• Ryan Gregson was ready for a quick time in the men’s 1500m, but was surprised to see James Magut (3.30.61 PB over 1500m) not take up the running in the early stages. Leaving it to a last lap surge, Gregson would have been happy to walk off the track with a 3.38.06. There will be faster races for Gregson to attack the Rio qualifier of 3.36.20, and when Mathews lines up in the 1500m again we could just see the fast race that both require to dip under the all important Rio qualifying time.
  • Dane Bird-Smith knew that he was in the form required to break the National record, and he backed it up on the track with a fantastic 18.38.97 to eclipse both the Australian Allcomers record of 18.40.11 (Eder Sanchez of Mexico in 2009) and the Australian National record of 18.41.83 (Jared Tallent, 2nd to Sanchez in the same race in Sydney).
  • _JXP1220
    Morgan Mitchell – a focused athlete looking for bigger performances over the remainder of 2016

    Morgan Mitchell had the pressure of being the form athlete entering the Melbourne meeting, but handled in to perfection with a beautifully timed run to record yet another OQ of 52.16. Mitchell understands that beating the likes of Christine Day (JAM), who has a PB of 50.14, shouldn’t be taken out of context (understanding that the Jamaicans are ‘out of season’) – although she still delivered when it counted. [ed. there are reports that Anneliese Rubie came into the meeting off the back of a slight injury, and therefore we shouldn’t be overly concerned with her time on the night of 52.89 – which was still solid nonetheless].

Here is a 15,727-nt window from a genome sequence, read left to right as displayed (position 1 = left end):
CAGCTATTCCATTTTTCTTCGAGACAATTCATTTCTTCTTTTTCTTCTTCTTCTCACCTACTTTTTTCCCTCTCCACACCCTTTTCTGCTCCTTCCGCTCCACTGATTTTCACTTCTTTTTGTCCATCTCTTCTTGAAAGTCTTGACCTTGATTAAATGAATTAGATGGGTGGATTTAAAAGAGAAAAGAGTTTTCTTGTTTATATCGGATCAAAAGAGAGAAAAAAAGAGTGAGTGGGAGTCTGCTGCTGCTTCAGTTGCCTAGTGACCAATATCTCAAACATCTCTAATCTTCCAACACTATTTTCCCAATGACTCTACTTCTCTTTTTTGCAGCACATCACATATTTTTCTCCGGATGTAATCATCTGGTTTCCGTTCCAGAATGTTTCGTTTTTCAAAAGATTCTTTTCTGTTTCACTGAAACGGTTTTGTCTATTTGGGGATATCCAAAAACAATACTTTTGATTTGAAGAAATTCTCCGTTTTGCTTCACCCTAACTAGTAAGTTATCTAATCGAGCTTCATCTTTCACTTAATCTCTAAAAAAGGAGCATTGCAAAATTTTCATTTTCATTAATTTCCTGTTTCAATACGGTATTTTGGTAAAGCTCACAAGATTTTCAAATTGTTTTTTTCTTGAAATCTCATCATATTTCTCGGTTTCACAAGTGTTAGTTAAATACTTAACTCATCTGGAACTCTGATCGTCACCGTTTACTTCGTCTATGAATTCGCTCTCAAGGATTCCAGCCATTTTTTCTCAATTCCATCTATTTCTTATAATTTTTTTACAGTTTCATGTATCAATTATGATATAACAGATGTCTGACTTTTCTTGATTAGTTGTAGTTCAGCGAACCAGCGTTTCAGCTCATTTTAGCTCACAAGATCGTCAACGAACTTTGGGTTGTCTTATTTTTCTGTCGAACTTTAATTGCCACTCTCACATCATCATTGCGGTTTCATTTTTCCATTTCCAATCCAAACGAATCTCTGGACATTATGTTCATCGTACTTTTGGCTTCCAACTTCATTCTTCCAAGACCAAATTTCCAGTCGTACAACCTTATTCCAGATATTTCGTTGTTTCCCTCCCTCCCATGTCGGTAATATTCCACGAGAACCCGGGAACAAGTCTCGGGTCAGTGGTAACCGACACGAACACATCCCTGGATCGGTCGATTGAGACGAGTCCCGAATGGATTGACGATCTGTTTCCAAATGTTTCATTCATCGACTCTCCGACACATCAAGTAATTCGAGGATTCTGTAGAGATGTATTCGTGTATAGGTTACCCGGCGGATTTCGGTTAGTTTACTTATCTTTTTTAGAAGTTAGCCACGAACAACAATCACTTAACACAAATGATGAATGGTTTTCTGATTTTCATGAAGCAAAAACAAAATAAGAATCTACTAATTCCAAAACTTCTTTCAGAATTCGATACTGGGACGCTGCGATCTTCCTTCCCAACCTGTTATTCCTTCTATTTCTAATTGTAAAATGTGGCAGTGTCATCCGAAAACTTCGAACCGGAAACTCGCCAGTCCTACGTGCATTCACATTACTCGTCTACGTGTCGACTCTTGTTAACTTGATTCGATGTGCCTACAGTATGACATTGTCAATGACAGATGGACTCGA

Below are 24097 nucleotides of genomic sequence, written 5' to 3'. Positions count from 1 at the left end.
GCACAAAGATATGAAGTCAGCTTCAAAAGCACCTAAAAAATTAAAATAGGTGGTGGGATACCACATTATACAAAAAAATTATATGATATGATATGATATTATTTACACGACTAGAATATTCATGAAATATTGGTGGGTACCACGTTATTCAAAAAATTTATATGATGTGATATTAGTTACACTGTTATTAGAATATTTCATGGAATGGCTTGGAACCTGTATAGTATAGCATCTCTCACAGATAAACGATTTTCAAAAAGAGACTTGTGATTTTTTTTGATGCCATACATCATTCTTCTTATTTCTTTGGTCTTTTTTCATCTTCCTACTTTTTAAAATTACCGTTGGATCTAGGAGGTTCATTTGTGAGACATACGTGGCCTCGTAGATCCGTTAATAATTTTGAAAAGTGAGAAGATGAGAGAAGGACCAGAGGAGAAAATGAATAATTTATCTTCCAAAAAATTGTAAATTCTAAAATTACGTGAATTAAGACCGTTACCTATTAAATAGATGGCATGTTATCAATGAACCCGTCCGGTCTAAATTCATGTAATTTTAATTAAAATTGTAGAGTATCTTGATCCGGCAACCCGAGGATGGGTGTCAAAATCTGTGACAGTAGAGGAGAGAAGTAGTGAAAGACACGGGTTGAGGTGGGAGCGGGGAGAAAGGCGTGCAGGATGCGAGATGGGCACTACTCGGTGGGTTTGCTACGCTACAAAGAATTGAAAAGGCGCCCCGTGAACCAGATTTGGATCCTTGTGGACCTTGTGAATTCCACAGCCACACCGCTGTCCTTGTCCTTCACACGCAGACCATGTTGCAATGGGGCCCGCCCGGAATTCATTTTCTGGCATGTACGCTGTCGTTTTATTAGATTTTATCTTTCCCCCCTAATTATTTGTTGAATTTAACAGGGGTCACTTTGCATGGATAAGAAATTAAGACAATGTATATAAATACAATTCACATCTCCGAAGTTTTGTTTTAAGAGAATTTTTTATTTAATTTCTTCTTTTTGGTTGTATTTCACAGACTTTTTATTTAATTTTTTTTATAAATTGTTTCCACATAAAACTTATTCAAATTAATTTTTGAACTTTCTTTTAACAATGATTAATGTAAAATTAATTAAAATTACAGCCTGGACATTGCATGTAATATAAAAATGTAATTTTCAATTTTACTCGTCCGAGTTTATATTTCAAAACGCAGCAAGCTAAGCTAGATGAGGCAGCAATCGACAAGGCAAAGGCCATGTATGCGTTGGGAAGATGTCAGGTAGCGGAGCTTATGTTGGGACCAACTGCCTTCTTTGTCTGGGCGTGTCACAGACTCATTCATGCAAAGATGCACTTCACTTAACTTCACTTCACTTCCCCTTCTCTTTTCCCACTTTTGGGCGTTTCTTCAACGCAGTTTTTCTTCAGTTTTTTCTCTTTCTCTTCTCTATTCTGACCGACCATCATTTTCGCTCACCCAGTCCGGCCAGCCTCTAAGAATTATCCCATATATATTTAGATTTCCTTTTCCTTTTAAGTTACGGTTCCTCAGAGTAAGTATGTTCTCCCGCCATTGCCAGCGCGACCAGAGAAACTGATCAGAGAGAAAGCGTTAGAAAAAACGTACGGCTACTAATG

• Damien Birkinhead wasn’t at his very best in Melbourne after picking up an injury to his calf (to be confirmed), but still managed a 20.16m throw. One of our most in form athletes, with great expectations heading into Rio.
  • Dani Samuels rolled her ankle in training during the week and had to pull out of the women’s discus throw. In her absence Australian Taryn Gollshewsky produced a new PB of 58.91m. Gollshewsky still remains an outside chance to make the Australian team for Rio, with the qualifying mark set at 61.00m.
  • In the men’s 5000m Brett Robinson took the win in 13.33.13, with some excellent results behind the already Rio qualified middle distance star. Both Sam McEntee (13.33.73, 2nd) and Stewart McSweyn (13.41.74 and Tasmanian State record) set big PB’s, while Mitchel Brown (13.39.11) just missed his PB set at the same meeting in 2015.
  • Finally Kathryn Mitchell produced the third best throw in the world this year in the women’s javelin (64.37m), and you couldn’t wipe the smile off her face as she ticked the Olympic qualifier box for Rio. It was her third best throw of her career – and all this at just shy of 34 years of age. Mitchell placed 9th at the London Olympics and a year later placed 5th at the Moscow World Championships. Could she again be in line for a top-10 position in Rio?

Updated Power Rankings – as at March 6